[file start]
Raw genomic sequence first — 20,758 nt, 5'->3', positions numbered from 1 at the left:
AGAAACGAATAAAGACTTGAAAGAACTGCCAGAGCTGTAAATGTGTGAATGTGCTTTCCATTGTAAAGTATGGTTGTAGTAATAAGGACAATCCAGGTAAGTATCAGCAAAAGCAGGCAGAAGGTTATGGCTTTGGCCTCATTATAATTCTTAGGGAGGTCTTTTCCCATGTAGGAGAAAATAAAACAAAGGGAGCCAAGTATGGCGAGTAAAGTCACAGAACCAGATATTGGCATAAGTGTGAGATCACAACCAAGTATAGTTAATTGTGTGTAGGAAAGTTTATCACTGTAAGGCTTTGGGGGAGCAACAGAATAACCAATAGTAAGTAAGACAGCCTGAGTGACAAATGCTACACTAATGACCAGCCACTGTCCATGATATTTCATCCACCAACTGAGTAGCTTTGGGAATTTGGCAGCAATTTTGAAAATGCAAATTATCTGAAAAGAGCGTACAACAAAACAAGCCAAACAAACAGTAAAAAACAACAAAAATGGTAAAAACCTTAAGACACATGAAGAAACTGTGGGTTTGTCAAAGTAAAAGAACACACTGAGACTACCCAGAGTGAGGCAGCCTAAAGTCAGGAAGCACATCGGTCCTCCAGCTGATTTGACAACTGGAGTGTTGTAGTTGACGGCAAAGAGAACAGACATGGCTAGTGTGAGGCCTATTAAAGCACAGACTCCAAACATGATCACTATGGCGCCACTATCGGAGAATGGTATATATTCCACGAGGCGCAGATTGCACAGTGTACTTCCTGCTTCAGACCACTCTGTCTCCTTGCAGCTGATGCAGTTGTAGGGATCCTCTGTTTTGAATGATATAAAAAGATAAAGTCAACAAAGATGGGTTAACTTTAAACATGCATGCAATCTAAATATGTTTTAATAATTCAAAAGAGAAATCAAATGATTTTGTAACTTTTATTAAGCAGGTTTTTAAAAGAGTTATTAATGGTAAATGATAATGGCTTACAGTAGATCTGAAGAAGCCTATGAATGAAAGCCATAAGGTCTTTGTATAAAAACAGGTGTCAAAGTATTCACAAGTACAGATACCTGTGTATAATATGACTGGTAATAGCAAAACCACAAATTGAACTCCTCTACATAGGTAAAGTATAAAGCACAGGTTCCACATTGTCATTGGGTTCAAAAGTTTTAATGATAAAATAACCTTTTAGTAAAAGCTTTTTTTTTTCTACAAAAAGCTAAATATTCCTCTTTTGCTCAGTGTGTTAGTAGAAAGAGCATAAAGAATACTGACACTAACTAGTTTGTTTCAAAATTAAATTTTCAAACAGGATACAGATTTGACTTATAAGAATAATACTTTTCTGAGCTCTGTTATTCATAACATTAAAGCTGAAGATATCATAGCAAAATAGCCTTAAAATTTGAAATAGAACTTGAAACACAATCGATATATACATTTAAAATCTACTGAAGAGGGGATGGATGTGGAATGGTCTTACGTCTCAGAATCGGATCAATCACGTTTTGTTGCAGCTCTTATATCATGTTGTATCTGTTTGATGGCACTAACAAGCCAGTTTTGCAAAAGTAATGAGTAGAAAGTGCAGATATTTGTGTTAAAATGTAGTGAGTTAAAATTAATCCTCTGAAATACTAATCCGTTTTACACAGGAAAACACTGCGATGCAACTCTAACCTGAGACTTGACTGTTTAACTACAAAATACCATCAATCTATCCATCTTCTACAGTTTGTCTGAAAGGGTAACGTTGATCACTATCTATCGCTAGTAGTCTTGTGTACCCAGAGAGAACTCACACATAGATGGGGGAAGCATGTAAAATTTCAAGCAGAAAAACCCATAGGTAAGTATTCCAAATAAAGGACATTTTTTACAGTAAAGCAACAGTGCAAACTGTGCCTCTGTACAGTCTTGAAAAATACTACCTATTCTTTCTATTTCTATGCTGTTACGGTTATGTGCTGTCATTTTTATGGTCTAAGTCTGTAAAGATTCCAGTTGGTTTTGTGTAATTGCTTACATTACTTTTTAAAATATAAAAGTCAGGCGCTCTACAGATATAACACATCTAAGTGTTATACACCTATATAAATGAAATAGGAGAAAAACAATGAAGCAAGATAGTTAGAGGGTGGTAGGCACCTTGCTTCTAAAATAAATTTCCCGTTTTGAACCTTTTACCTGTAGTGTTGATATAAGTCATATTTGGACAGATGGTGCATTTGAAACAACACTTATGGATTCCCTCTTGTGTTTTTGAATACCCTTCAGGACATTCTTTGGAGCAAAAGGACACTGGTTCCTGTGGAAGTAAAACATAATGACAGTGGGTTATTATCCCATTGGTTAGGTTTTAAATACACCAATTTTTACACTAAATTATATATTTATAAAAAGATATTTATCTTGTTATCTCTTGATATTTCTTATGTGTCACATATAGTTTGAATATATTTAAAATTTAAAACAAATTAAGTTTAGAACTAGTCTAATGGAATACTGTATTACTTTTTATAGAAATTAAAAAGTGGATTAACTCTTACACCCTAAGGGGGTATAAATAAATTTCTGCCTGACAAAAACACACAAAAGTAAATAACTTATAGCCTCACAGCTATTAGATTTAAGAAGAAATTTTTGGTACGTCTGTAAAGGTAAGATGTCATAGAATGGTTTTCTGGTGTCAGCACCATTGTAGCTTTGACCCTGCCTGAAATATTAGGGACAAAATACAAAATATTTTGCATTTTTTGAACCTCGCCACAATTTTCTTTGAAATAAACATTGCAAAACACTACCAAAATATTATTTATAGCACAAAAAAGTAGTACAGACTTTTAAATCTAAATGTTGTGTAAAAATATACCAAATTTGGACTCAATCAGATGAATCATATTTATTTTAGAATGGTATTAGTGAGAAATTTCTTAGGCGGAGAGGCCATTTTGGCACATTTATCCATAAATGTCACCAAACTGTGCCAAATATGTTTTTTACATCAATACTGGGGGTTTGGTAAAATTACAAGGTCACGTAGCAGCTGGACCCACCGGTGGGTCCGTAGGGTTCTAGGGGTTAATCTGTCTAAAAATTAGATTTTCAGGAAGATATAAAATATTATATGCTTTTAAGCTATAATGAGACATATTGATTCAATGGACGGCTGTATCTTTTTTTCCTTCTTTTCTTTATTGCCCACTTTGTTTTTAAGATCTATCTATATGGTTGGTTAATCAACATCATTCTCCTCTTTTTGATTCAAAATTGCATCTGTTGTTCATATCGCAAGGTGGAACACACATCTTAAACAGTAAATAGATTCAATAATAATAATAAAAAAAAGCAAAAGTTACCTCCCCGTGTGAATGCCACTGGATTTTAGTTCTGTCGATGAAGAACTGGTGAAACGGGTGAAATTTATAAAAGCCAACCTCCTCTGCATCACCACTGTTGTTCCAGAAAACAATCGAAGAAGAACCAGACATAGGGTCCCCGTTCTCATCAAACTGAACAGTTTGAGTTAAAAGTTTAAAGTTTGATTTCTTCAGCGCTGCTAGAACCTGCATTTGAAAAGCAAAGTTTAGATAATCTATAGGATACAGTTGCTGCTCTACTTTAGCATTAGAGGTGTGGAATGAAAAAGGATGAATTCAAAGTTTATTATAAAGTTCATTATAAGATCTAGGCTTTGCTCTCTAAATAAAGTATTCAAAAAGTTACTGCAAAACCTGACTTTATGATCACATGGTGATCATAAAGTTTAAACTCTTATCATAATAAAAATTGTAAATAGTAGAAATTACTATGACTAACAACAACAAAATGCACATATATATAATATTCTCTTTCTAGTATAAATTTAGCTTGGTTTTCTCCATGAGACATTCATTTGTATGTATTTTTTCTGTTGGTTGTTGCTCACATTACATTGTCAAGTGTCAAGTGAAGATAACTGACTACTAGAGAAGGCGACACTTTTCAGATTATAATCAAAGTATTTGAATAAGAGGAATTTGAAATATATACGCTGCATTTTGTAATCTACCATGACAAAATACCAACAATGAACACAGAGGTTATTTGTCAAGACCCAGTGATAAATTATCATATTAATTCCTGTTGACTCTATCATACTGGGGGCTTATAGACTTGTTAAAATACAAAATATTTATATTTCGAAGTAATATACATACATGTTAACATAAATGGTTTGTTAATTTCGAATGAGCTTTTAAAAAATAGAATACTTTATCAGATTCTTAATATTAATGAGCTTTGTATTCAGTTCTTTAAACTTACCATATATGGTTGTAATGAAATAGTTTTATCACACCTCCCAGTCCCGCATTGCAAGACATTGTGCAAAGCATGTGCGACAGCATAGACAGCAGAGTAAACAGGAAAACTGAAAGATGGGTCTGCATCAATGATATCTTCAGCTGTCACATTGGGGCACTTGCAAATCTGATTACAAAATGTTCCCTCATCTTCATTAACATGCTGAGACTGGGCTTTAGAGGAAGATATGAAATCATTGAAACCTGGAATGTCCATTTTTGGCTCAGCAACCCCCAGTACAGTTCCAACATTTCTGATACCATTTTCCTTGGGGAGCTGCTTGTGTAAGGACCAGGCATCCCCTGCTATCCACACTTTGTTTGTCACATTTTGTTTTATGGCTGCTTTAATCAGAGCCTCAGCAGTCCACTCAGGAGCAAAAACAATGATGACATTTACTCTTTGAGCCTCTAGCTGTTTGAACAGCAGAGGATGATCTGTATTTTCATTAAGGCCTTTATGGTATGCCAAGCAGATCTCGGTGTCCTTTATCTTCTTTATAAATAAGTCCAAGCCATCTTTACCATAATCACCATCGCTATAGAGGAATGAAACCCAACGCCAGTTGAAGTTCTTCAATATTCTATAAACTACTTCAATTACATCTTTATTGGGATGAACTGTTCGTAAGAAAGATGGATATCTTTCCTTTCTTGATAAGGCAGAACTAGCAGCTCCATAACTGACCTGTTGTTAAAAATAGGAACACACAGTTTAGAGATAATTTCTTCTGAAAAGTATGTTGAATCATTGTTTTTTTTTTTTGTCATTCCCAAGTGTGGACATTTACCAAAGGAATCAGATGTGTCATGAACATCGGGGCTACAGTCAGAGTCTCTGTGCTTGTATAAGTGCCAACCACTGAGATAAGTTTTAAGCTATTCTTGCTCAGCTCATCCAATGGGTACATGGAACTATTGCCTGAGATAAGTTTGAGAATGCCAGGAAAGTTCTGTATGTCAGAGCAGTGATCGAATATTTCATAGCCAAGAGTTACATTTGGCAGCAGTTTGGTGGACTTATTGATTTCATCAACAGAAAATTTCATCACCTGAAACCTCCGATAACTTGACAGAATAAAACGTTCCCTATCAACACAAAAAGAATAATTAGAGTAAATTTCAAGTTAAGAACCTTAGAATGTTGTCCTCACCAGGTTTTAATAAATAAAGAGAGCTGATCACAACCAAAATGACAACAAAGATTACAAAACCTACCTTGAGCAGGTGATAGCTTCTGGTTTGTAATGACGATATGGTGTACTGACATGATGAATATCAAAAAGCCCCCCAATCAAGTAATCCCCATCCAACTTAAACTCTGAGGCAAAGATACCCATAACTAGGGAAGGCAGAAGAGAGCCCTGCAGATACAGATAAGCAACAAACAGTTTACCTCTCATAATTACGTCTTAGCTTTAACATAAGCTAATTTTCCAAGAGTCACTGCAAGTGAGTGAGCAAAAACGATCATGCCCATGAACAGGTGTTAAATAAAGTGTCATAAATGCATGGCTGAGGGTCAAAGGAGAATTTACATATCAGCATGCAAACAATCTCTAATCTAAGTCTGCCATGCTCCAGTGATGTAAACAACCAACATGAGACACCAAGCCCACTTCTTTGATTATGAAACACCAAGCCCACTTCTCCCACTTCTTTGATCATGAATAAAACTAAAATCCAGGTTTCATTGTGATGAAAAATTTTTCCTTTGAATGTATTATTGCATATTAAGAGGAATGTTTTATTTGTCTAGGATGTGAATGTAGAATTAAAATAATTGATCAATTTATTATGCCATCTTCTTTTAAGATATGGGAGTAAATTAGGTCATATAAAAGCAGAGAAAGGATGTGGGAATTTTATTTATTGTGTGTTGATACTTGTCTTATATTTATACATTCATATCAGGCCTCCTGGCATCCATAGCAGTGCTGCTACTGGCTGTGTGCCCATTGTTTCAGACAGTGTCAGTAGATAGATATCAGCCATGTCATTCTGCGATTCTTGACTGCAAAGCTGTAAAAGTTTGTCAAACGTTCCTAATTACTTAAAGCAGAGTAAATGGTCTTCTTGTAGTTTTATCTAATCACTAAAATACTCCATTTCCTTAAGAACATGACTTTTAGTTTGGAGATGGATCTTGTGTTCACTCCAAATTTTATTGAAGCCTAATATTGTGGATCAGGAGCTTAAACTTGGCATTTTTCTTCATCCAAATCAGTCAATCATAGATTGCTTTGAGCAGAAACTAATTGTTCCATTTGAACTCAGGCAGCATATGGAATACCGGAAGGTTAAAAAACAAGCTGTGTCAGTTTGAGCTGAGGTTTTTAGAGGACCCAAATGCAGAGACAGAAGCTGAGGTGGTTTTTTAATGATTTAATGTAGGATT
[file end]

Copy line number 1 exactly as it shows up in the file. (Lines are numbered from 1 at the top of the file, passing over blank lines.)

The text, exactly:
Raw genomic sequence first — 20,758 nt, 5'->3', positions numbered from 1 at the left: